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Summer Sanity in Stepfamilies – Is There Such a Thing?

June 22nd, 2010

School’s out and summer vacation begins…

Vacation for kids and stepkids is hardly a vacation for the parents raising them. “ Do this, do that, take us here, there and everywhere…NOW!”

The kids complaining -THERE’S NOTHING TO DO. The begging -Can so and so come over? I need money to go to the mall? Everyone else gets to go ______ or do _____ except me!  You’ve heard it all a million times.

The moody sulks, the tears, and the energy…oh my! And by the way kids, especially preteens and adolescents, are the CENTER OF THE UNIVERSE, because that’s what they’re supposed to be.  (Aren’t you glad your kids are normal?)

Even though my kids are grown up now, I remember the long summers when they were young. Relentless and exhausting.  You work yourself to the bone to please, accommodate, and satisfy.  And you worry way too much about how the “little darlings” are doing…where they are and WITH WHOM.  If you’re a stepparent, you wonder if you’re fitting the bill at all! Still you go for perfection.  Doesn’t every parent want to be the best?

So stop yourself! Step back. Take a break.  You have to say NO sometimes.  Take care of YOURSELF.  You do count… you do have a life!  Have some fun.  Go to yoga or exercise class, get a pedicure, have a drink with a friend. Get off the computer, get out of the car, and leave the dirty dishes in the sink.

Free yourself up, breathe, and relax.

Gotta go now.  I’ve been on the computer way too long.  I’m going for a walk.

See you later…

How will you take care of yourself this summer during those long summer days?  Think about it and make a plan, if necessary. Leave a comment here so others can learn from you too.

Susan Wisdom
Licensed Professional Counselor
June 2010

Tired of Stuck? – You CAN Make the First Move to Change

June 15th, 2010

If you always do what you did… you’ll always get what you got.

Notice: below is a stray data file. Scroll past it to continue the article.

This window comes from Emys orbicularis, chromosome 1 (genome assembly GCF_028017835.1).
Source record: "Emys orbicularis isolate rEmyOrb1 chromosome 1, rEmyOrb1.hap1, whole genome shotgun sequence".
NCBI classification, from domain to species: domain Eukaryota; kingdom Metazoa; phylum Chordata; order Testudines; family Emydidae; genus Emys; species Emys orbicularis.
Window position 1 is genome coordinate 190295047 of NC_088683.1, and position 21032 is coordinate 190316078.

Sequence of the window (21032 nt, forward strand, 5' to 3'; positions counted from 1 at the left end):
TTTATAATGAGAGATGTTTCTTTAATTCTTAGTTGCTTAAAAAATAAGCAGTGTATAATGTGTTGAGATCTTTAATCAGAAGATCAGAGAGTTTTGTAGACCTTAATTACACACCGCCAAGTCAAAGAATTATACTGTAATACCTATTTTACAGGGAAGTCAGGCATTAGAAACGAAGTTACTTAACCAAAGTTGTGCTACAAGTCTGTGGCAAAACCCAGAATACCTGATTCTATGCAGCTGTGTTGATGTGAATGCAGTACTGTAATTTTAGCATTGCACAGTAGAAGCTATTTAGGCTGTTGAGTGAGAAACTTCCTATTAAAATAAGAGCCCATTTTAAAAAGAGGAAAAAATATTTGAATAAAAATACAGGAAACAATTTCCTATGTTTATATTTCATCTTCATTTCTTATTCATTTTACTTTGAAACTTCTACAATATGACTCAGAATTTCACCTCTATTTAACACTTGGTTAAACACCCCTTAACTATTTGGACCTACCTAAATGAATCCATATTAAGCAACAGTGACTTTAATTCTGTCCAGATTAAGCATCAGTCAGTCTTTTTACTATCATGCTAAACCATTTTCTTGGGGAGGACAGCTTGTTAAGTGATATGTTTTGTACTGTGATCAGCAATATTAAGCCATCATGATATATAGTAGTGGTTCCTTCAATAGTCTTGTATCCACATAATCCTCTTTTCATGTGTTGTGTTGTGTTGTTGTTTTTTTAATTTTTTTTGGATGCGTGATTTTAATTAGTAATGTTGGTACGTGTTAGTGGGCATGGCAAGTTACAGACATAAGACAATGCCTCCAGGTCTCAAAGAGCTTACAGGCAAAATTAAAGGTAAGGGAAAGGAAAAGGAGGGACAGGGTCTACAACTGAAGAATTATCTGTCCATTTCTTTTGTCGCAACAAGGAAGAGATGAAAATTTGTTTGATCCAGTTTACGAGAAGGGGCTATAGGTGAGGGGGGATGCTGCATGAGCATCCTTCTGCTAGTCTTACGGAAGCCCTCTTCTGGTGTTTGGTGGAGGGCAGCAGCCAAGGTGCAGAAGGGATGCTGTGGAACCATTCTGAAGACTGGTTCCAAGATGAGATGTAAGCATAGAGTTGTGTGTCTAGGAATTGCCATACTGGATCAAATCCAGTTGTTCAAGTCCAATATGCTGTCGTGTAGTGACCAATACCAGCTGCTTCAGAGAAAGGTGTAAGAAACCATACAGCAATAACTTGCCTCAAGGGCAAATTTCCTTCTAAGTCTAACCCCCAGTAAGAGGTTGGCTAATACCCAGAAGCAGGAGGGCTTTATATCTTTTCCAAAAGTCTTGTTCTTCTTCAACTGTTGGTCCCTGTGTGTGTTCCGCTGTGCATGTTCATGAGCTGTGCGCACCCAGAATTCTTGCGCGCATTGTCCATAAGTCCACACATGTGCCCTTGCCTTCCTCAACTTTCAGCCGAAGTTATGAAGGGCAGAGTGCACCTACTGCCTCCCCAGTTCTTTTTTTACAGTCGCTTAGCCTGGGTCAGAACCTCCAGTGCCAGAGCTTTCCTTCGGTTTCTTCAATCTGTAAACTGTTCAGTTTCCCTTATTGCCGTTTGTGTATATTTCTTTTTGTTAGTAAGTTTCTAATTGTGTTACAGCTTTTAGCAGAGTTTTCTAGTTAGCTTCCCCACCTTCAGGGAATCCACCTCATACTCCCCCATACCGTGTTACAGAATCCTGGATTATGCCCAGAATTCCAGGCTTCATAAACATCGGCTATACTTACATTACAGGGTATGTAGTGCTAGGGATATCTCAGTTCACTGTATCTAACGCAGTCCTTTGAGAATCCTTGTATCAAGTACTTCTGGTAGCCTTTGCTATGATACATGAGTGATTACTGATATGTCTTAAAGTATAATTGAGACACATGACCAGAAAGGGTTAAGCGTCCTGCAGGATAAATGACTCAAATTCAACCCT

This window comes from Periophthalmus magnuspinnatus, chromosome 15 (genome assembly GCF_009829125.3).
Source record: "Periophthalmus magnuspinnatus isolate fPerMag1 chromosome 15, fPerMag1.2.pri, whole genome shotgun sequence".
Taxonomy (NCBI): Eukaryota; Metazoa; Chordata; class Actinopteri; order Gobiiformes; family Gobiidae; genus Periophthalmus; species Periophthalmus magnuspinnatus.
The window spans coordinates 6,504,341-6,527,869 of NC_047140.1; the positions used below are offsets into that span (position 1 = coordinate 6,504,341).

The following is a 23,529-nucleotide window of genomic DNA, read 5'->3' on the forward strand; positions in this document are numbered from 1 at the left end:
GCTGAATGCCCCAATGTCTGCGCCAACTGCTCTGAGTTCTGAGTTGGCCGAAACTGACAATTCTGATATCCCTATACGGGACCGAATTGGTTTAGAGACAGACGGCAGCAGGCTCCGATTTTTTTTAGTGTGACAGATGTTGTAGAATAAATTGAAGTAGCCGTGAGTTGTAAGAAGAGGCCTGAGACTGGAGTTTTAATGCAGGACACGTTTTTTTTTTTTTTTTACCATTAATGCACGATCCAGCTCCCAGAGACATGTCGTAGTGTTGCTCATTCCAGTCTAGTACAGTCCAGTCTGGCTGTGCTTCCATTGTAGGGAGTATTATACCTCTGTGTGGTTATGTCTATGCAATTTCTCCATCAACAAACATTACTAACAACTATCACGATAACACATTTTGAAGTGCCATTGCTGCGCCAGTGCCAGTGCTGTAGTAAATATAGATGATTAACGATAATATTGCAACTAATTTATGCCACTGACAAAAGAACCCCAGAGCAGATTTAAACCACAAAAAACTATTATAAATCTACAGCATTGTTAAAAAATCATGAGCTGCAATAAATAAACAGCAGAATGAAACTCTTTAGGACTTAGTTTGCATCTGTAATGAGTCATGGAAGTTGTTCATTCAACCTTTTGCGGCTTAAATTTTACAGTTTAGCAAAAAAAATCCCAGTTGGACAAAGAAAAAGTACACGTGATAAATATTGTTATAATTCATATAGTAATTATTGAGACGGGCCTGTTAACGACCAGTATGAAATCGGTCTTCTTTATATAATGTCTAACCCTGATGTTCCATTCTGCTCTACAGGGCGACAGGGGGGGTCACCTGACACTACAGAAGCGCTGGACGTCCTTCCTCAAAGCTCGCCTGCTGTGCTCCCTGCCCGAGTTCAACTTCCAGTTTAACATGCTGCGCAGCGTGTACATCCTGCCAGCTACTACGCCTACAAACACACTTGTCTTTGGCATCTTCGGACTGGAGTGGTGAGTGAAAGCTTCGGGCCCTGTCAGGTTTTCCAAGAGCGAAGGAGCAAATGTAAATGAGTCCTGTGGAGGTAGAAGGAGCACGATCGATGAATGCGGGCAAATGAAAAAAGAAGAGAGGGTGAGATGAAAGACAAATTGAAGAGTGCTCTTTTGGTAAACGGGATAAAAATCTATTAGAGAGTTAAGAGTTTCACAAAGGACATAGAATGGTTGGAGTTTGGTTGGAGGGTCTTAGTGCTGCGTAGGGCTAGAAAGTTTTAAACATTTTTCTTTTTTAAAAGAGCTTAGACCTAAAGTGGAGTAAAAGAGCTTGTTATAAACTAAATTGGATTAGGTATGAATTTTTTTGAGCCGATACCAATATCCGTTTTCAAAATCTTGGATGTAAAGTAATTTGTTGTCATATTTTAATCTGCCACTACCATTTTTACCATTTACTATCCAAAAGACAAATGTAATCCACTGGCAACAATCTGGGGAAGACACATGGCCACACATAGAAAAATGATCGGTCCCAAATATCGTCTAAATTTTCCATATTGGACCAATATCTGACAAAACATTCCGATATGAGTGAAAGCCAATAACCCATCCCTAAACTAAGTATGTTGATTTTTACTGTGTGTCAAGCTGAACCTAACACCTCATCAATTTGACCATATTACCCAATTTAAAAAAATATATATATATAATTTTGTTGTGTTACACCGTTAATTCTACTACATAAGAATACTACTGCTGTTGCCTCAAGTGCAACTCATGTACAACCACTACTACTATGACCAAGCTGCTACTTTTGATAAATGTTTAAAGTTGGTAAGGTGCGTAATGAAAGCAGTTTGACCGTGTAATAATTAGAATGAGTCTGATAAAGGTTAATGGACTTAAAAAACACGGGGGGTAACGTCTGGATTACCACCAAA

(Old Southern expression)

There’s no place where this is more evident than in stepcoupling.  If you’re doing the same crummy things over and over, repeating the same fights, feeling the same bad feelings…you’re stuck with what you got.

Do you ever think that it’s time to change?  Do you ever think that you could play a part… like maybe changing yourself and your behaviors?

Being in a stepcouple and stepfamily is a perfect opportunity for self-awareness and change. Stepcoupling is not for wimps or weaklings… but rather the strong and brave.  In stepcoupling, you have a fresh chance to move forward from the past, take responsibility for who you are and what you want to develop in your stepfamily. In stepcoupling, you’re given a chance to stand up to the plate and change – a chance to build new relationships with yourself… your spouse…your stepchildren…your own children… even your ex-spouse.

Seize the opportunity!

If you find that your fights only lead to anger, blaming, and jealousy, back off and take a look.  Experiment with a new view and approach. Start with having a conversation with yourself.  Reflect back on the reasons you fell in love and agreed to partner up as a stepcouple.

Think about what you thought it would be like and compare it to what it is.  I’m sure your complaints have to do with kids and stepkids, problems with interfering exes, not enough time together…and who knows what else.  We’ve all been there!  The honeymoon is over and reality presents itself on a daily basis.  This is the time to build and normalize the relationship you want.

Think about you and your partner as a stepcouple team.  How do you want that partnership to be?  With love…aka attraction, sex, need, compatibility… as the glue that sealed the deal in the first place…how do you keep that connective glue working for you? Your goal should be to build an effective …and loving… day-to-day working stepcouple team?

In developing a working partnership, you begin with effective communication skills.  You talk calmly and openly because this is the only way your partner will be able to listen, stay and respond. (If you’re angry and blaming, he’ll react with a fight or flight reaction for sure!)   You set the pace.  As a stepcouple, you want to be able to hear, understand, respect and depend on each other now… and in the future.